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The Cowboys choked twice against the Eagles, but they didn’t choke enough | Marcus Hayes

Kamu Grugier-Hill was right, to a degree. The Cowboys choked twice on Sunday. They just didn’t choke enough.

Dallas Cowboys quarterback Dak Prescott and teammate Rush celebrate as Eagles defensive end Michael Bennett kneels in dismay after the Cowboys' game-winning touchdown.
Dallas Cowboys quarterback Dak Prescott and teammate Rush celebrate as Eagles defensive end Michael Bennett kneels in dismay after the Cowboys' game-winning touchdown.Read moreDAVID MAIALETTI / Staff Photographer

ARLINGTON, Texas — Kamu Grugier-Hill was right, to a degree.

The Cowboys choked twice on Sunday.

They just didn’t choke enough. In fact, it took a load of luck and a terrible call to save them from the Choking Hall of Fame.

The Cowboys blew a pair of touchdown leads in the last four minutes of regulation against the Eagles in Sunday’s battle for the top slot in the NFC East, whatever that’s worth. Amari Cooper caught a deflection off Rasul Douglas' right hand just after the 2-minute warning in overtime and jogged the last 7 yards for the winning touchdown, a 29-23 final and the last laugh in the Choker Bowl.

To review:

Grugier-Hill, a second-year starting linebacker, said last week that the Sunday’s battle for NFC East supremacy might be happening deep in the heart of Texas, but it would really come down to the bone in the Cowboys' throat for the past 23 seasons:

“I mean, look at Dallas’ history. They always choke. So, we’ll go down there and make them choke.”

Cowboys quarterback Dak Prescott, who had led his team to four straight wins — including one over the Eagles — and to the top of the division, replied:

“You know, coach [Jason] Garrett has a great saying, and I don’t know where he got it from, but winners worry about winning and losers worry about winners."

The Cowboys emerged as winners, but just barely, and not fairly. By the end of the third quarter, Prescott had thrown two interceptions and lost a fumble that cost the Cowboys a likely field goal and helped the Eagles tie the score at 9 early in the fourth quarter. Cowboys owner Jerry Jones won’t admit it but could hear his players the gagging all the way from his private box at AT&T stadium.

“There’s no question: We let 'em fool around like that with the turnovers,” Jones said.

He swore that, even then, he didn’t consider Grugier-Hill’s words particularly prescient.

“I didn’t pay any attention to that. Those are minute compared to the things I’ve heard in 30 years ... about myself; not necessarily about the Cowboys,” Jones said, laughing. “I don’t lose any sleep about that stuff.”

He’d have lost some sleep if they’d lost.

Grugier-Hill said, “No,” he didn’t regret his comments, and the choking dialogue was the final postgame question posed to Prescott.

He smiled and said, ‘Ahhhhhhh," as he walked off the podium. He’d tried to give the game away, even on the final play. He knew how lucky he’d been.

» BAD OMEN: On first play of game, officials rule Eagles didn’t recover fumble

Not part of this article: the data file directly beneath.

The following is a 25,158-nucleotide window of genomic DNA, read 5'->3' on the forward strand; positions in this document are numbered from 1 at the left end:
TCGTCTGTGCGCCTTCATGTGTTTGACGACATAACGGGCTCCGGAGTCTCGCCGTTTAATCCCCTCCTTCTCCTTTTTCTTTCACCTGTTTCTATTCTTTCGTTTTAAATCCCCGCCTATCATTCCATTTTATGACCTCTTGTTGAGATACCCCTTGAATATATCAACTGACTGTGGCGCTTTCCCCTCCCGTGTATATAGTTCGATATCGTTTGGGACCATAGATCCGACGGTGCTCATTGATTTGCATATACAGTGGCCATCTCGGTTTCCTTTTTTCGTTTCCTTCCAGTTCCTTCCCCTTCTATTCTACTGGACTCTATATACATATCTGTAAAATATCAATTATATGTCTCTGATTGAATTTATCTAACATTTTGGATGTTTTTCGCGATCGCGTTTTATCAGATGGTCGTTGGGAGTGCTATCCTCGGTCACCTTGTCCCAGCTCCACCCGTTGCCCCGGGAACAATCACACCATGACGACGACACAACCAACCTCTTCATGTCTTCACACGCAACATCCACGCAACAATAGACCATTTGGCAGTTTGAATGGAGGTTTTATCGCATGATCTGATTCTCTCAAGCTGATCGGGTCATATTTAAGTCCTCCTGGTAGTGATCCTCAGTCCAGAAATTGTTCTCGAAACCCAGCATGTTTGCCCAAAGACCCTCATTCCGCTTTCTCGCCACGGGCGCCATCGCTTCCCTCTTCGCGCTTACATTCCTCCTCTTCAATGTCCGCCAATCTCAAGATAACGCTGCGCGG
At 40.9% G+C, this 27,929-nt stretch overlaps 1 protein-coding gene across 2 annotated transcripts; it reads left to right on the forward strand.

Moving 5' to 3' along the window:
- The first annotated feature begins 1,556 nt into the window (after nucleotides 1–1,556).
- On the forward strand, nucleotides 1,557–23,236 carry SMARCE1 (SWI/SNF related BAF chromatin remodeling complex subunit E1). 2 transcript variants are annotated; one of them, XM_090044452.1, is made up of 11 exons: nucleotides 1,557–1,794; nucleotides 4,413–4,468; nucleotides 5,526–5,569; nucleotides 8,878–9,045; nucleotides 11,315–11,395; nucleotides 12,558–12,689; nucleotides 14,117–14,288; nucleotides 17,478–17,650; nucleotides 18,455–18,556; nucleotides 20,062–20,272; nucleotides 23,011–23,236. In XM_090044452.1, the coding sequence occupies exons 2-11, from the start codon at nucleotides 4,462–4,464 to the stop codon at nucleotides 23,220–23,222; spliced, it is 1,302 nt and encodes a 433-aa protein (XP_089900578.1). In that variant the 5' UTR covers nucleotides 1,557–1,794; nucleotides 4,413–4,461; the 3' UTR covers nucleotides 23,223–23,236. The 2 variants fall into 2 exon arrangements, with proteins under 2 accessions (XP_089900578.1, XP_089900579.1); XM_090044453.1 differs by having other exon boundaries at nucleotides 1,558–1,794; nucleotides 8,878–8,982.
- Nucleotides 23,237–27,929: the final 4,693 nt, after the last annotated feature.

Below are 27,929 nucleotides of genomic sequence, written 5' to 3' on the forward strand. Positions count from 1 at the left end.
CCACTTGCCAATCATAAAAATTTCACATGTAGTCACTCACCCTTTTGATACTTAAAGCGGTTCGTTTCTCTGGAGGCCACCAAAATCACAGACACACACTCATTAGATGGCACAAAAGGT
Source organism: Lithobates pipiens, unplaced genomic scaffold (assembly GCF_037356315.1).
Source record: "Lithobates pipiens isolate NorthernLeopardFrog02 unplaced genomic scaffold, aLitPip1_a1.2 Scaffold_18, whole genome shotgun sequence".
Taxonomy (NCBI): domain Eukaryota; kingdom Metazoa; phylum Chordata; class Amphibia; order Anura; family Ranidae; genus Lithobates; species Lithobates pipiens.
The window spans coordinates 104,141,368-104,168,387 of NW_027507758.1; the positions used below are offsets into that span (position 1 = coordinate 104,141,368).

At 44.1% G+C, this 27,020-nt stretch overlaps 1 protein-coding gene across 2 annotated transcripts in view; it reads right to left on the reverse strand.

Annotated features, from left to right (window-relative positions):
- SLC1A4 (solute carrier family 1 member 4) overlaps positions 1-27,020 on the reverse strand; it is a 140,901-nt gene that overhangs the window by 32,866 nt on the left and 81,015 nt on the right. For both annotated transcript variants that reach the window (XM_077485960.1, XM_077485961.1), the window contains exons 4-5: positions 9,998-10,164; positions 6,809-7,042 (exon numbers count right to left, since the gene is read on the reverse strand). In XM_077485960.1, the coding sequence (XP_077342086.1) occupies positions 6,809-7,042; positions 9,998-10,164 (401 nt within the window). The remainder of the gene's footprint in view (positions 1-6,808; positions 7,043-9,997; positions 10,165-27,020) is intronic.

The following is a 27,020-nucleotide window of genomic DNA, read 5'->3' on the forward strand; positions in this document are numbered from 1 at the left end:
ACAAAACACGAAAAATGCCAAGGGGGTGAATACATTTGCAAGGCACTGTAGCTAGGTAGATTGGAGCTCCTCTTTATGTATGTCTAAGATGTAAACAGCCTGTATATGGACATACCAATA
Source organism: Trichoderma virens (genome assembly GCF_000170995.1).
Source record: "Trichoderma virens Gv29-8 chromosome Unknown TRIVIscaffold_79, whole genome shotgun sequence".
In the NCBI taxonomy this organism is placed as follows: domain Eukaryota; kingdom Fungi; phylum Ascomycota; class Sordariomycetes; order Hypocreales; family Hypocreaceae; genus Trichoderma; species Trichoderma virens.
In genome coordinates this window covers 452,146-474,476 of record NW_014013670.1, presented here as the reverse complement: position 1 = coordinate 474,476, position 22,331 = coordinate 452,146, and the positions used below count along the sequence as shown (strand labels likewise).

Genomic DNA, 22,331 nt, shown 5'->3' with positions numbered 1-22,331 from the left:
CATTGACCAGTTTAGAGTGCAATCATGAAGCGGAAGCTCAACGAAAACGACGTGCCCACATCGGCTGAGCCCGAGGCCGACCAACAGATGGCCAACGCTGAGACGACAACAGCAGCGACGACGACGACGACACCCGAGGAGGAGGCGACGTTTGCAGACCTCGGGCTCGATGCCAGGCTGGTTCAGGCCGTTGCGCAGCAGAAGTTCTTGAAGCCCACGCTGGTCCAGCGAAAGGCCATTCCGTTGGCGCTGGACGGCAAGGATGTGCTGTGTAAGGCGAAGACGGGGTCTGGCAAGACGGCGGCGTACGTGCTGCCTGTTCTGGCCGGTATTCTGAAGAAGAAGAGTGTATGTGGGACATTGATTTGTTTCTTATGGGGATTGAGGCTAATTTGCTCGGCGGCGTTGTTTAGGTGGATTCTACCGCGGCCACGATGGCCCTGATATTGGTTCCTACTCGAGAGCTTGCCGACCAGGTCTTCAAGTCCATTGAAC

The deflection and touchdown made the Cowboys winners for the fifth game in a row, a run begun with their win Nov. 11 in Philadelphia. Now 8-5, they seized a stranglehold on the NFC East, two games ahead of the Eagles and Redskins with three games to play.

The loss will provide an endless and exquisite pain for Eagles fans during the coming cold January, especially since it was delivered in such a manner. Prescott hit Amari Cooper with a 75-yard missile with 3 minutes, 12 seconds to play after the Eagles had just tied the game with a touchdown. They would re-tie it with another, but those TDs by that particular receiver will provide a sort of pain that endures for years.

The Cowboys took a raft of criticism when, as a fading team in October, they traded a first-round pick to the Raiders for Cooper. The Eagles got a load of credit for later trading a third-round pick to Detroit for Golden Tate.

Cooper caught 10 passes for 217 yards and three touchdowns Sunday. Tate had one catch for 7 yards.

» BOB FORD: Doug Pederson decided to just keep playing, and you saw what happened

Maybe Cooper made the Cowboys choke-proof this year. It’s hard to choke, though, when the refs give you the Heimlich. The Cowboys choked the opening kickoff away, but the officials just wouldn’t let that happen.

Jourdan Lewis fumbled the opening kickoff and the Eagles recovered. Officials ruled him down by contact, which was wrong, and forced Doug Pederson to challenge. Officials then ruled that, while Lewis did fumble, they couldn’t definitively rule that the Eagles recovered (which also was wrong). Finally, the officials charged the Eagles with a timeout, even though the officials' stated reason why the Eagles challenged -- that the runner was downed -- proved erroneous.

A pool reporter asked referee Clete Blakeman how his crew could possibly botch such an obvious call; well, that was the essence of the question, in so many words, anyway. Blakeman they couldn’t discern a clear recovery by the Eagles, even though there were no Cowboys on the bottom of the scrum. The refs didn’t address the timeout issue.

That cost the Eagles an opening possession at the Cowboys' 18, and, in all likelihood, at least three points. Those points would have been handy 60 minutes later.

The Eagles got no help from the refs, and they got a bad-luck bounce off Douglas' hand, but they’d gotten all the help they could have asked for entering the game. The Giants destroyed Washington. The Browns beat the Panthers.

And the Eagles had the Cowboys in their grasp. Talons around their necks.

They just didn’t squeeze hard enough.

» UP-DOWN DRILL: Doug Pederson, officials trending down; Dallas Goedert trending up

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